Know Your Exercise – Part 5: Zercher Drills
This is the fifth in a series of blogs in which we analyse some significant weight training exercises that somehow miss the attention of exercisers! The exercises are challenging – but then, the very objective of exercise is to CHALLENGE yourself. Do you not want to increase intensity through execution of exercise variations?
Manisha Nath, a super strength athlete and GĀYO Master Trainer introduces us to the Zercher “drills” –
- Zercher Squats
- Zercher Deadlifts
- Zercher Lunges
We use the label “drills” because we aim to cover through this humble blog all three aforementioned exercises.
St. Louis is a vibrant city in the middle of the USA. Located at the “sangam” of two magnificent rivers – the Mississippi and Missouri – it is famous for its fiercely loyal sports fans and blues music scene. In recent times, the city’s iconic Gateway Arch has become another touristic destination.
In the 1930s and 40s, Ed Zercher was a well-known strength athlete, resident of St. Louis. Famed for his hard core, “no frills, no fuss” training, he was one of the strongest men in USA during his athletic career. The United States All-Round Weightlifting Association (USAWA) has logged Zercher’s weightlifting career: “Hovering between 150 and 160 lbs (his) numbers were impressive to say the least. At the Fifth Annual Western AAU Weight Lifting Championships he boasted the following:
- One Hand Snatch 120 lbs
- One Hand Clean & Jerk 130 lbs.
- Two Hand Military Press 170 lbs.
- Two Hand Snatch 145 lbs.
- Two Hand Clean & Jerk 200 lbs.
- Total 765 lbs at 156 lbs”
Reportedly, Zercher’s gym contained not even one squat rack. He needed to be inventive when it came to strength exercises for the lower body. He decided to deadlift the barbell into his mid-section and begin squatting that way. This happened in the early to mid-1930s.
The squat is the KING of EXERCISE. There are many variations and some of them are included in our student library of over 550 exercise videos. Once you master the Squat and its variations, you will start to enjoy leg workouts! Don’t forget to master the hip hinge and glute bridges before you start with load bearing squats.
Watch Manisha demonstrate and guide you through the fabulous Squat variation that definitely deserves more attention in the weight training rooms across the world – yes, even in St. Louis – the Zercher Squat. It is tough, challenging and therefore exciting!
The Zercher Squat zooms in on the muscles of your legs, upper back, and core.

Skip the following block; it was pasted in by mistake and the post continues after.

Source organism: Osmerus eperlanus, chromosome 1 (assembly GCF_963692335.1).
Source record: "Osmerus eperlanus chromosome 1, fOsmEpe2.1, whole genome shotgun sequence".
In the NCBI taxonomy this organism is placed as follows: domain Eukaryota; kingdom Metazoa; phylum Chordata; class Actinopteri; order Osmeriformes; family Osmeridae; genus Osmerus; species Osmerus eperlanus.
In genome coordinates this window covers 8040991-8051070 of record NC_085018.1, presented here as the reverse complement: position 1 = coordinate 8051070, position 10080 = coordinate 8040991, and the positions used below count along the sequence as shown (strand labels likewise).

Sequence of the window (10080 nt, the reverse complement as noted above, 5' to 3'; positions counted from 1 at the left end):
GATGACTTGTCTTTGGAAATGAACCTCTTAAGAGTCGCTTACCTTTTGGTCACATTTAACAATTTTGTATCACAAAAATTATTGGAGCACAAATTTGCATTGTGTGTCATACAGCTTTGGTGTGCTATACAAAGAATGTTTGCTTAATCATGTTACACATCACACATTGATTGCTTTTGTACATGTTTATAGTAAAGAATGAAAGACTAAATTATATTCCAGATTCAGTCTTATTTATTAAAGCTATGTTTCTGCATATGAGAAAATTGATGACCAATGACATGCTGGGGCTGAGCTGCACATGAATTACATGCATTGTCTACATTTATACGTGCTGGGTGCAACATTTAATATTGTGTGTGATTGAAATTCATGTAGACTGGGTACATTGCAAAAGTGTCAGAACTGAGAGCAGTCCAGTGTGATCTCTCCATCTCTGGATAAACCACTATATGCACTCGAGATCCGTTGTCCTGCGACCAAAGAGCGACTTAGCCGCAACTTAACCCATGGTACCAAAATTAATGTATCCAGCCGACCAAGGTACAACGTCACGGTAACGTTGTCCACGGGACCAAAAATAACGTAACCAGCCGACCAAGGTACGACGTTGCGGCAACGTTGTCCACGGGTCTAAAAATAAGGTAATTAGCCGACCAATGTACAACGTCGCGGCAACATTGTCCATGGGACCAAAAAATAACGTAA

Let’s reiterate the technique –
- Execute this variation by standing with your feet shoulder-width apart.
- Pick up the barbell and rest it in the crooks of your elbows.
- While keeping an erect torso position, flex your knees and lower the torso until the backs of your legs are parallel to the floor at the bottom of the squat. Remember to inhale through this negative phase
- During the negative and positive phase of the rep, brace your shoulders, chest and hips and engage your core.
- Pause for a second at the bottom position.
- To generate the upward movement, push your feet into the ground to initiate the knee extensions which will make you rise. Emphasize pushing through your mid foot and heel while keeping your toes engaged.
- As you begin to stand, keep your chest high, squeeze your glutes, and allow your knees to straighten and your hips to travel forward.
The Zercher Squats positively contributes to the improvement of your lower body strength. It activates muscles throughout your posterior chain including your hamstrings, glutes and lower back muscles while simultaneously inducing the concentric contraction of the quadriceps.
This exercise increases your upper back strength. By engaging the upper back and shoulder muscles, it facilitates muscle size and postural strength more than a standard bodyweight squat.
Equally importantly, it improves your core stability: it activates the anterior stabilizers throughout the range of motion, particularly core muscles like the transverse abdominis.
A Zercher Deadlift is always lifted from the floor. Imagine – picking up the barbell in the crooks of your elbows, not with your fingers and lower arms!
Manisha demonstrates and patiently explains the technique of this challenging Deadlift variation.
Let’s revise the technique here.
- Start from a conventional deadlift pose. When approaching the barbell, your feet should be slightly wider than your hips. Squat down as low as you can. Relax your upper back and let it round.
- Slip your elbows under the barbells middle (which will be between your legs) and rest it on your thighs.